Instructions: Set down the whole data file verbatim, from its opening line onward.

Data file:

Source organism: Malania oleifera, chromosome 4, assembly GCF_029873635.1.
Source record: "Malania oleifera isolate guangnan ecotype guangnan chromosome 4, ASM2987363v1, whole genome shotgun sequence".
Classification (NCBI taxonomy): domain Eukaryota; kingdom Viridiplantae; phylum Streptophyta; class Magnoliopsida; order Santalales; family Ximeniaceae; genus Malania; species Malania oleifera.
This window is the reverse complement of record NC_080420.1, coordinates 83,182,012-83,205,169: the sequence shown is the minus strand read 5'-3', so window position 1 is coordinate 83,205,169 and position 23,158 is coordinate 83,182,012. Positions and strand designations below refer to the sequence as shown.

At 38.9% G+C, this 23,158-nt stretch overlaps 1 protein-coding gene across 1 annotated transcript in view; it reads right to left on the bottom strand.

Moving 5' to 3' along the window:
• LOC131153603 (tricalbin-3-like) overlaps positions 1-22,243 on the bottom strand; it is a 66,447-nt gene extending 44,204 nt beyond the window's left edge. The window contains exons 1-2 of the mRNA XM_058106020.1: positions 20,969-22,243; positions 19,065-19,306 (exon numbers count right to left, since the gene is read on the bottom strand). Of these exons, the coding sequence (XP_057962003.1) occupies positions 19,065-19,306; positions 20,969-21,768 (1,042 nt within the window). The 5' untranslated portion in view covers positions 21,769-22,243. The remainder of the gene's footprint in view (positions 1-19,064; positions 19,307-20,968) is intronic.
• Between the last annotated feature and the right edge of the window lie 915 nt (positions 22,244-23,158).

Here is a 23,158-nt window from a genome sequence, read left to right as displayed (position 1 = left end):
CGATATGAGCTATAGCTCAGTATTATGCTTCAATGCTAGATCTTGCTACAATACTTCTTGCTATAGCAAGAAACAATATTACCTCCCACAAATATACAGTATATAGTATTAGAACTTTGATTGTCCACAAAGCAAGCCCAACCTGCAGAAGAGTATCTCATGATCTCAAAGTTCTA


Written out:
Source organism: Malania oleifera, chromosome 4, assembly GCF_029873635.1.
Source record: "Malania oleifera isolate guangnan ecotype guangnan chromosome 4, ASM2987363v1, whole genome shotgun sequence".
Classification (NCBI taxonomy): domain Eukaryota; kingdom Viridiplantae; phylum Streptophyta; class Magnoliopsida; order Santalales; family Ximeniaceae; genus Malania; species Malania oleifera.
This window is the reverse complement of record NC_080420.1, coordinates 83,182,012-83,205,169: the sequence shown is the minus strand read 5'-3', so window position 1 is coordinate 83,205,169 and position 23,158 is coordinate 83,182,012. Positions and strand designations below refer to the sequence as shown.

At 38.9% G+C, this 23,158-nt stretch overlaps 1 protein-coding gene across 1 annotated transcript in view; it reads right to left on the bottom strand.

Moving 5' to 3' along the window:
• LOC131153603 (tricalbin-3-like) overlaps positions 1-22,243 on the bottom strand; it is a 66,447-nt gene extending 44,204 nt beyond the window's left edge. The window contains exons 1-2 of the mRNA XM_058106020.1: positions 20,969-22,243; positions 19,065-19,306 (exon numbers count right to left, since the gene is read on the bottom strand). Of these exons, the coding sequence (XP_057962003.1) occupies positions 19,065-19,306; positions 20,969-21,768 (1,042 nt within the window). The 5' untranslated portion in view covers positions 21,769-22,243. The remainder of the gene's footprint in view (positions 1-19,064; positions 19,307-20,968) is intronic.
• Between the last annotated feature and the right edge of the window lie 915 nt (positions 22,244-23,158).

Here is a 23,158-nt window from a genome sequence, read left to right as displayed (position 1 = left end):
CGATATGAGCTATAGCTCAGTATTATGCTTCAATGCTAGATCTTGCTACAATACTTCTTGCTATAGCAAGAAACAATATTACCTCCCACAAATATACAGTATATAGTATTAGAACTTTGATTGTCCACAAAGCAAGCCCAACCTGCAGAAGAGTATCTCATGATCTCAAAGTTCTA